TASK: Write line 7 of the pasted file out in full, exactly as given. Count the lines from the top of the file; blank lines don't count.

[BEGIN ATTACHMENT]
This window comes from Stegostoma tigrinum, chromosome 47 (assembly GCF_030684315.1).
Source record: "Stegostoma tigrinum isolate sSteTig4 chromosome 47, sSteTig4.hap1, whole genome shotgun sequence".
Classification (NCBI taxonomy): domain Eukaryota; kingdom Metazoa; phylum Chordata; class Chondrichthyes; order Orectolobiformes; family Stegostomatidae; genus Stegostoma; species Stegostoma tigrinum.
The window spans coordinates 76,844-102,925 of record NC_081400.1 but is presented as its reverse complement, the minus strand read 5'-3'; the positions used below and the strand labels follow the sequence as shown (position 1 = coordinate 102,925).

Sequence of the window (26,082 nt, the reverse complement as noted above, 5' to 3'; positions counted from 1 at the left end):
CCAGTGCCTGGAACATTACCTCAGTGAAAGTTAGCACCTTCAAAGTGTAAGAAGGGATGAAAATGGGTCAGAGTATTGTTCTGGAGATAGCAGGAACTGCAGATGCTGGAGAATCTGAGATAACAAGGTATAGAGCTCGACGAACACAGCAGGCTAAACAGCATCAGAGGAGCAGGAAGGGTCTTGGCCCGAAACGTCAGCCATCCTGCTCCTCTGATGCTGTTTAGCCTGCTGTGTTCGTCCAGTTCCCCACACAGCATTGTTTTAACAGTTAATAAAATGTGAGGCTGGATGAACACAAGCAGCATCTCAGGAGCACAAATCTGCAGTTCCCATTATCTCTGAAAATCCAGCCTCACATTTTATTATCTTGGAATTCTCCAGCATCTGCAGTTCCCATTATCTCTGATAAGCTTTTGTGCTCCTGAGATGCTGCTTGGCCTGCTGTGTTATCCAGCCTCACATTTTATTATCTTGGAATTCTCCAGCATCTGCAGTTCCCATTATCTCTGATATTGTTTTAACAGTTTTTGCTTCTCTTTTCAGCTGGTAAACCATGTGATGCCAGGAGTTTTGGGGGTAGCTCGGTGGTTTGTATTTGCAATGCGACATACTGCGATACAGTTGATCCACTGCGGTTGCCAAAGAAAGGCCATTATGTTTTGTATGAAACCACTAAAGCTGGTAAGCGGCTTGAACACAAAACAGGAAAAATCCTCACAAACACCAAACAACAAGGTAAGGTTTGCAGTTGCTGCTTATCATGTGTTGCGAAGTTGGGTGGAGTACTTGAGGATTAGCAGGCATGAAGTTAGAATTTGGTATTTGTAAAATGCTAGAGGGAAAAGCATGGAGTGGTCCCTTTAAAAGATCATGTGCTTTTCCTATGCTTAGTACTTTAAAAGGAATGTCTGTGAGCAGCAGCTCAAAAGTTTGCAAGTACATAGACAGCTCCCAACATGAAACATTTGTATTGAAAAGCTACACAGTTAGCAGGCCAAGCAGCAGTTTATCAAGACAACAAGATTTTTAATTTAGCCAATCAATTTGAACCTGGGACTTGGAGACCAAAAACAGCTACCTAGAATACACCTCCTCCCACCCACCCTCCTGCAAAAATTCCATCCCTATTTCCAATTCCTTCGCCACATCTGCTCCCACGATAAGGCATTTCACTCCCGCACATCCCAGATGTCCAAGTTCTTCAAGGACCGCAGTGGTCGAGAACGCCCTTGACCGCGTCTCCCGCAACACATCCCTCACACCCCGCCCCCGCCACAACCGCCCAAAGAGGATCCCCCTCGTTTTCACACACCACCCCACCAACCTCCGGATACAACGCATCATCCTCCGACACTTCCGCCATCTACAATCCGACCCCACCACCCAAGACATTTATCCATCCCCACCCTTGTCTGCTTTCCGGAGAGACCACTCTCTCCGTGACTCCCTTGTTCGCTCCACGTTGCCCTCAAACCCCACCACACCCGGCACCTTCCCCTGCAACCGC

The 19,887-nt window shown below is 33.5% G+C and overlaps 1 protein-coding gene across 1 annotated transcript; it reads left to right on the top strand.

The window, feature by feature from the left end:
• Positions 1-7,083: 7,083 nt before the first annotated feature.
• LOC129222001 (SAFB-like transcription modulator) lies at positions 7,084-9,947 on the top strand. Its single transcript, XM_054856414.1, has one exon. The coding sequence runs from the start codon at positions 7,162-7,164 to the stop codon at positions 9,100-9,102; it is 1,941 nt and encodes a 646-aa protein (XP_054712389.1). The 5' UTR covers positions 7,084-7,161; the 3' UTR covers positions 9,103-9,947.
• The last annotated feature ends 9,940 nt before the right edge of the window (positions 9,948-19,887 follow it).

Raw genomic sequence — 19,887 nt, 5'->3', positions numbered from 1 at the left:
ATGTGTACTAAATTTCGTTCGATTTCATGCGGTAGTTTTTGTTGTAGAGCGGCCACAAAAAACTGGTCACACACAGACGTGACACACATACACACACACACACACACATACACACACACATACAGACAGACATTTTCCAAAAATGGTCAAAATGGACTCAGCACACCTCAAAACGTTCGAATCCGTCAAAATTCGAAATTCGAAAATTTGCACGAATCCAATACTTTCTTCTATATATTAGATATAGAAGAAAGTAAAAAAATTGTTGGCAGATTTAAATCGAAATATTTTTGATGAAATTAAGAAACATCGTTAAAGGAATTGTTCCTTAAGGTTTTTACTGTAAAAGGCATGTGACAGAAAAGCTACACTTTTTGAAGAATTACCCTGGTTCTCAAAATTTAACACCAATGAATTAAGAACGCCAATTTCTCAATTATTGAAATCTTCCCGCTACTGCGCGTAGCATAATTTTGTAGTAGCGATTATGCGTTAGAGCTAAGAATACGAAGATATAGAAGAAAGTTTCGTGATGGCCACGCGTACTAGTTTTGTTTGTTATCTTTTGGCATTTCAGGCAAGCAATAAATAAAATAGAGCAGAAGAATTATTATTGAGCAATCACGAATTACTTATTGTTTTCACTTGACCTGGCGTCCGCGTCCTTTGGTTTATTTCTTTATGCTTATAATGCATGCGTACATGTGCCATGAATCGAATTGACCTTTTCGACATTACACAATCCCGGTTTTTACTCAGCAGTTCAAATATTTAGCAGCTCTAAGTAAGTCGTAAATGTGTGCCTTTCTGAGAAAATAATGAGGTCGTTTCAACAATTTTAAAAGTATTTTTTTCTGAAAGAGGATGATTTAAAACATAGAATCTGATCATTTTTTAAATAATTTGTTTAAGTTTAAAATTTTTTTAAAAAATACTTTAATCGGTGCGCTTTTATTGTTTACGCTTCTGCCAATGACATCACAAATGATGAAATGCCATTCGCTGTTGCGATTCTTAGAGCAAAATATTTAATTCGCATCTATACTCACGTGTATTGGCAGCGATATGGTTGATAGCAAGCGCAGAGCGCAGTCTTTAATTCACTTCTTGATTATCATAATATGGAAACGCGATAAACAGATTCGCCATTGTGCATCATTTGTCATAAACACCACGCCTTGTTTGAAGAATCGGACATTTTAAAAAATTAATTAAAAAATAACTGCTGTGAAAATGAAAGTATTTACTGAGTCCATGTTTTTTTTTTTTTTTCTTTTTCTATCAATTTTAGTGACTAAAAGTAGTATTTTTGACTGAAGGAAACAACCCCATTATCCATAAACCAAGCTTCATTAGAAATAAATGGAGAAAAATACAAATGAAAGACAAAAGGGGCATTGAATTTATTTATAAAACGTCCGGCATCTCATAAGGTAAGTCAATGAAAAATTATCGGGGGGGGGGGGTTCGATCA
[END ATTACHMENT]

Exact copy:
The 19,887-nt window shown below is 33.5% G+C and overlaps 1 protein-coding gene across 1 annotated transcript; it reads left to right on the top strand.